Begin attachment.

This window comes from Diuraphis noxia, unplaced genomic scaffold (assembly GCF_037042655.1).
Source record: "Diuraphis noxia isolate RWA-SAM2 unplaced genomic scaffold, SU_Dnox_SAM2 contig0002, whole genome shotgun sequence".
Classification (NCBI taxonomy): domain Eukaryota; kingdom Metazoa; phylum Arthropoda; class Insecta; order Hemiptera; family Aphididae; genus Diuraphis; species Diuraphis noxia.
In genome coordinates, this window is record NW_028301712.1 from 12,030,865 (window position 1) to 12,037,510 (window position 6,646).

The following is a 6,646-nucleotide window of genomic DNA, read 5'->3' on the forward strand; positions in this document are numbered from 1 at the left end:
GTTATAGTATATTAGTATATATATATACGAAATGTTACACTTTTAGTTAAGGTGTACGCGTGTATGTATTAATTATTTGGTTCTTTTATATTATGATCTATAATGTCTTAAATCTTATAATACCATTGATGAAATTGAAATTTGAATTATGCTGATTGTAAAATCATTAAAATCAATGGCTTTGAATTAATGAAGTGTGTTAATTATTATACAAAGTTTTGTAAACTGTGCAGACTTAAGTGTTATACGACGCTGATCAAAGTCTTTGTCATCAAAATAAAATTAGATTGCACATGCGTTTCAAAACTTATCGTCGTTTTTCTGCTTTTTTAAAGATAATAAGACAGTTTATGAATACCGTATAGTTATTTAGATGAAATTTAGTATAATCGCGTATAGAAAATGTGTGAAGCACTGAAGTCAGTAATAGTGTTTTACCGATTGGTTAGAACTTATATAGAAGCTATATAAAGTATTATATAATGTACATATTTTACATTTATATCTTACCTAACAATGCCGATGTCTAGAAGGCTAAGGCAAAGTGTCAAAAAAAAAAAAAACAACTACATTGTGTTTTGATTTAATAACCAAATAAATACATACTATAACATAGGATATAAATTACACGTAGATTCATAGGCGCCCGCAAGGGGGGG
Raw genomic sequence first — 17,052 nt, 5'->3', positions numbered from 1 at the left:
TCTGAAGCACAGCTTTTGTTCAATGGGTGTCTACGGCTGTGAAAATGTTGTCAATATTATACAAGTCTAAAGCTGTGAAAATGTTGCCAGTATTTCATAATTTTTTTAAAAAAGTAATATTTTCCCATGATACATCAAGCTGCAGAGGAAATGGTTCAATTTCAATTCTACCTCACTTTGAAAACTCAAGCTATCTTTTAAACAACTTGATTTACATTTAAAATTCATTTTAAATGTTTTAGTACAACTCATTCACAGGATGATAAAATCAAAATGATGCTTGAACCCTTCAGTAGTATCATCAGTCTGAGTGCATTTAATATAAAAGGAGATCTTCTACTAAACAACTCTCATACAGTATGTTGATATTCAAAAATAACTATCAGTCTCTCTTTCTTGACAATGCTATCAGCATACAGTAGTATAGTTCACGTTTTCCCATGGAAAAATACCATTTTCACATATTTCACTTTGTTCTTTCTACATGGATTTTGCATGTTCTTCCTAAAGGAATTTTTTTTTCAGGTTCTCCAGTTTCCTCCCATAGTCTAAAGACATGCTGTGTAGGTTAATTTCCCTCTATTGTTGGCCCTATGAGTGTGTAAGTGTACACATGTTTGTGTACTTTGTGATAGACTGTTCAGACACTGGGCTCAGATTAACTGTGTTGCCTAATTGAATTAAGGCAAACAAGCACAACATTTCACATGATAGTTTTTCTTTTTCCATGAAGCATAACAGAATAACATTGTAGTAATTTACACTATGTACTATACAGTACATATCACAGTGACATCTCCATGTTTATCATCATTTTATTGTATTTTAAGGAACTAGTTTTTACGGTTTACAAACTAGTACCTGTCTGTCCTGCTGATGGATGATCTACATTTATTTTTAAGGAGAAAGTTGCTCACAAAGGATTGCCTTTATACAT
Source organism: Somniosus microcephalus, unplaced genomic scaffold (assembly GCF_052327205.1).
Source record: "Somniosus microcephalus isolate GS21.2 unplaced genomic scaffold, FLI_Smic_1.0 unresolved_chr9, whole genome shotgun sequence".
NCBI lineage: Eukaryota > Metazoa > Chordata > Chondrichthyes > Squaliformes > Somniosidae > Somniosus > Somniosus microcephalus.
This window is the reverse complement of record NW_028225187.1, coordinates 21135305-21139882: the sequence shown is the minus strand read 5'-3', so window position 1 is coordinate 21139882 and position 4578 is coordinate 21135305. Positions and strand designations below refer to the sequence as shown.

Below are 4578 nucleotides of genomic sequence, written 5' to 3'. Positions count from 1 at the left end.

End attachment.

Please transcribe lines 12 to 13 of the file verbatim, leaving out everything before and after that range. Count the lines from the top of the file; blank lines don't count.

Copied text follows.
This window is the reverse complement of record NW_028225187.1, coordinates 21135305-21139882: the sequence shown is the minus strand read 5'-3', so window position 1 is coordinate 21139882 and position 4578 is coordinate 21135305. Positions and strand designations below refer to the sequence as shown.

Below are 4578 nucleotides of genomic sequence, written 5' to 3'. Positions count from 1 at the left end.